Source: Jerusalem Post
Source: ISRAEL: Israeli scientists say they’ve found ‘Achilles’ heel’ of cancer cells….
I’ve got aneuploidy all over the place in my cancer — deletions, trisomy, monosomy… apparently no translocations. I’ll be interested to see if anything comes of this.
Don’t back down. Don’t apologize. Don’t make clarifications, and don’t try to appease the mob. All of these will only be taken as concessions, and embolden the mob to demand more. The real Achilles’s Heel of the cancel crowd is its short attention span. Once they bully someone into submission, they move on to the next victim. It’s a system designed for quick wins. If you don’t back down, they’ll raise the pitch as far as they can—but eventually they’ll be at a loss for what to do next, and all but the most fanatical will lose interest. The few that remain, now bereft of their backup, are just what you need to teach all of them a lesson, as we did in my case.
– Pedro Domingos from the excellent article “Beating Back Cancel Culture: A Case Study from the Field of Artificial Intelligence”
Source: Samizdata quote of the day
NOW THEY TELL US: Hydroxychloroquine may have some use to treat COVID after all, NJ study shows. I took it when I had Covid and my case was mild, for whatever that’s worth.
A new Hackensack Meridian Health study shows that people with mild symptoms of COVID-19 may be helped by a controversial drug that had been widely used in the early days of the pandemic before several studies questioned its benefits and safety.
The recently published study looked at a group of people treated as outpatients last year and found that those who received an anti-inflammatory drug, hydroxychloroquine, which is often used for malaria, were significantly less likely to end up in the hospital. Doctors who conducted the study say the findings suggest that it should be tested further.
Source: NOW THEY TELL US: Hydroxychloroquine may have some use to treat COVID after all, NJ study shows. I…
By the way, drafts of Biden’s plans released so far has him doing almost the polar opposite of every step I suggest. The cancellation of individual pipeline projects is just stupid political micro-managing to absolutely no benefit. (First published September, 2018)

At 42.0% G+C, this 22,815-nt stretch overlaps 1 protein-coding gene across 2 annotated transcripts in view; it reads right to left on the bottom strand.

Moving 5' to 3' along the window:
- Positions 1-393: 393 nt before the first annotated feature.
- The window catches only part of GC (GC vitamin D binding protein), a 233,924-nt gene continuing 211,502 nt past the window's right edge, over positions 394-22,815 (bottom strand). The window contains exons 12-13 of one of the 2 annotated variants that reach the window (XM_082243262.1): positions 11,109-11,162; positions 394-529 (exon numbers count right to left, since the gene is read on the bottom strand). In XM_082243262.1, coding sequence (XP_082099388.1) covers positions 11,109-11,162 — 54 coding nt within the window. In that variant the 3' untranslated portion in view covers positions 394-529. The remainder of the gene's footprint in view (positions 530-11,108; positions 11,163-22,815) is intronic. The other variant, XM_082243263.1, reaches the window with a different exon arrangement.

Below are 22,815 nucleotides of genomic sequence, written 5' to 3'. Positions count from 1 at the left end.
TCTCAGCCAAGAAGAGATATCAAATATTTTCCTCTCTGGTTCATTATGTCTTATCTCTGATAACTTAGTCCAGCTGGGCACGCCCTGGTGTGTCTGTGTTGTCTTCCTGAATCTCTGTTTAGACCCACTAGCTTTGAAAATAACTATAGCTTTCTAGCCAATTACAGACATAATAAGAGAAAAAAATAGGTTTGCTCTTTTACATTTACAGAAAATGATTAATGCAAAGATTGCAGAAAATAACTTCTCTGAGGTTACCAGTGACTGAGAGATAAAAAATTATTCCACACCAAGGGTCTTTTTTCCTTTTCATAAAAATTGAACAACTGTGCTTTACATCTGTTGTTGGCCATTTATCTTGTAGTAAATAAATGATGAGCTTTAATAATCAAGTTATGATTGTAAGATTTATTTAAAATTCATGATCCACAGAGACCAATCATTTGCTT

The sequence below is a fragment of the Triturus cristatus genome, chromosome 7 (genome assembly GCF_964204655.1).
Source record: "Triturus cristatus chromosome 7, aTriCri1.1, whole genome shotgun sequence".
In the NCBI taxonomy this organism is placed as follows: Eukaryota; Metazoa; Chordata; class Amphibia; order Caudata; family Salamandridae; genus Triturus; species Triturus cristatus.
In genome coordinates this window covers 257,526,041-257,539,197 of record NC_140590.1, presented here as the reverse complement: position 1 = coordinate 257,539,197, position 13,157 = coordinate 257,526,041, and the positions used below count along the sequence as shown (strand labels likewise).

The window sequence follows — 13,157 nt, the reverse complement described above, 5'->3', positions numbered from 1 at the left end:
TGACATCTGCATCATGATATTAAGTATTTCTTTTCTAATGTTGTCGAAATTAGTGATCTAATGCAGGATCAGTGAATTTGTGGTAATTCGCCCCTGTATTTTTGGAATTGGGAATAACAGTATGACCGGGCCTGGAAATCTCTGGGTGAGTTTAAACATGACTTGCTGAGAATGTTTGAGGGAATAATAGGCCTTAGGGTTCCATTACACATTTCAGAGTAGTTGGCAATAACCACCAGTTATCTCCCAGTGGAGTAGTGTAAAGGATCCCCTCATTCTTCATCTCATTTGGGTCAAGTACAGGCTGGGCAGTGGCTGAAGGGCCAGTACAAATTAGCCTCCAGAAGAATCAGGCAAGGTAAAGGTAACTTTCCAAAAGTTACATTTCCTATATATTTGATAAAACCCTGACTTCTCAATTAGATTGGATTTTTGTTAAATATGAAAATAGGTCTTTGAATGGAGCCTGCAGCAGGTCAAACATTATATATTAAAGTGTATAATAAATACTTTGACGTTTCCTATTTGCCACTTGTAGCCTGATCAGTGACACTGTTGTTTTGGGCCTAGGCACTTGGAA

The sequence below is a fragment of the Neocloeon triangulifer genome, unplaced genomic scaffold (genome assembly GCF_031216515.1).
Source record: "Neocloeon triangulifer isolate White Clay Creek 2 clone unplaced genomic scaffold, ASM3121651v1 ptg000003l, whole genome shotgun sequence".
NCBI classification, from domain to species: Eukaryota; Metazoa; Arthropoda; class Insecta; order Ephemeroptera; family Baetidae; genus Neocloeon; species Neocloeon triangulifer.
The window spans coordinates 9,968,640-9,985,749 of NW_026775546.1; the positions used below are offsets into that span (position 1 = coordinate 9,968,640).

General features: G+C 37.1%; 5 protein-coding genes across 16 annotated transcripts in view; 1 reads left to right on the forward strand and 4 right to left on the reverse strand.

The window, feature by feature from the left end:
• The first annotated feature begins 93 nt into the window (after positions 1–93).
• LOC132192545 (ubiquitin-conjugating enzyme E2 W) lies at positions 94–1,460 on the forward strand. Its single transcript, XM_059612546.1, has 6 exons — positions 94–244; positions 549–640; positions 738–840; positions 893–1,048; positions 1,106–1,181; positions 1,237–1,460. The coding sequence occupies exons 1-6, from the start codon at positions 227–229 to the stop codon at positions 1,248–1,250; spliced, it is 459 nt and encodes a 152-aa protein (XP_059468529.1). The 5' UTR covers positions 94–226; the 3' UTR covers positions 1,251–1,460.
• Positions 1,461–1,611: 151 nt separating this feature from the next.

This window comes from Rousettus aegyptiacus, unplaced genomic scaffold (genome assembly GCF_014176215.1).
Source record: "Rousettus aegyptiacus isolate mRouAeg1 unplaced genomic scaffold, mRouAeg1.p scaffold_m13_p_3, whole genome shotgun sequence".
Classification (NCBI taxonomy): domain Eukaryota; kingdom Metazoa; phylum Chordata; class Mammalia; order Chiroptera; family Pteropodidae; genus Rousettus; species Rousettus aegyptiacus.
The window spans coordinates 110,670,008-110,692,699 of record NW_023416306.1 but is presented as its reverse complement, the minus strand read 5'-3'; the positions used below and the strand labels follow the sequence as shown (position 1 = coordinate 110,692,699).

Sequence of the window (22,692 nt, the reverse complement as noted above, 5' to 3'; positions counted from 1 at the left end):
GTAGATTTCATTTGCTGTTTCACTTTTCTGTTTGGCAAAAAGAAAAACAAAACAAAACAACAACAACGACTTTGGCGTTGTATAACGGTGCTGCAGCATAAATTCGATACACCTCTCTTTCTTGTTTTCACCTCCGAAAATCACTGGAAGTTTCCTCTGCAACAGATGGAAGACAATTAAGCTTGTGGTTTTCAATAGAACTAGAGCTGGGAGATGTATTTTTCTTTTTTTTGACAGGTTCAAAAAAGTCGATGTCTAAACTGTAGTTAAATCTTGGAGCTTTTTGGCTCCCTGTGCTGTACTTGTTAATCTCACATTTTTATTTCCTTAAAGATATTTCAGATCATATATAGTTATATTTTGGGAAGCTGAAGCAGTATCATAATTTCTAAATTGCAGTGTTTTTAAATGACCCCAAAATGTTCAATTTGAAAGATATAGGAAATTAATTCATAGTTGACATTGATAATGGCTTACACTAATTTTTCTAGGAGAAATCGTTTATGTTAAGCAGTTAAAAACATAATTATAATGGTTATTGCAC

While I am not deeply worried about man-made climate change, I am appalled at all the absolutely stupid, counter-productive things the government has implemented in the name of climate change, all of which have costly distorting effects on the economy while doing extremely little to affect man-made greenhouse gas production.
Source: Repost for the New Administration: Trans-partisan Plan #1: Addressing Man-Made Global Warming With A Plan That Could Be Supported By Both Democrats and Republicans
Here are two of the most interesting ideas I’ve heard in a long time, both from an anonymous economics professor at the University of Texas-Austin via George Mason economist Bryan Caplan at EconLog:
1. Moving homeless encampments from low-income areas in cities like Austin to college campuses like UT-Austin, see “Homeless Camping in Austin: A Modest Proposal.” Here’s an excerpt:
The political, social, and academic elite of Austin is the primary relevant constituency for permitting homeless camping, and they receive the most unambiguous benefits of the policy through smug self-satisfaction while bearing none of the costs. True, these total benefits are dwarfed by the costs to those living in lower income areas, but the relative political power of the two groups leads to the policy being enacted despite the costs outweighing the benefits.
Source: Two of the best ideas I’ve heard in a long time and a ‘money quote’
And chances are, college campuses are much nicer than whatever location the homeless encampments currently occupy.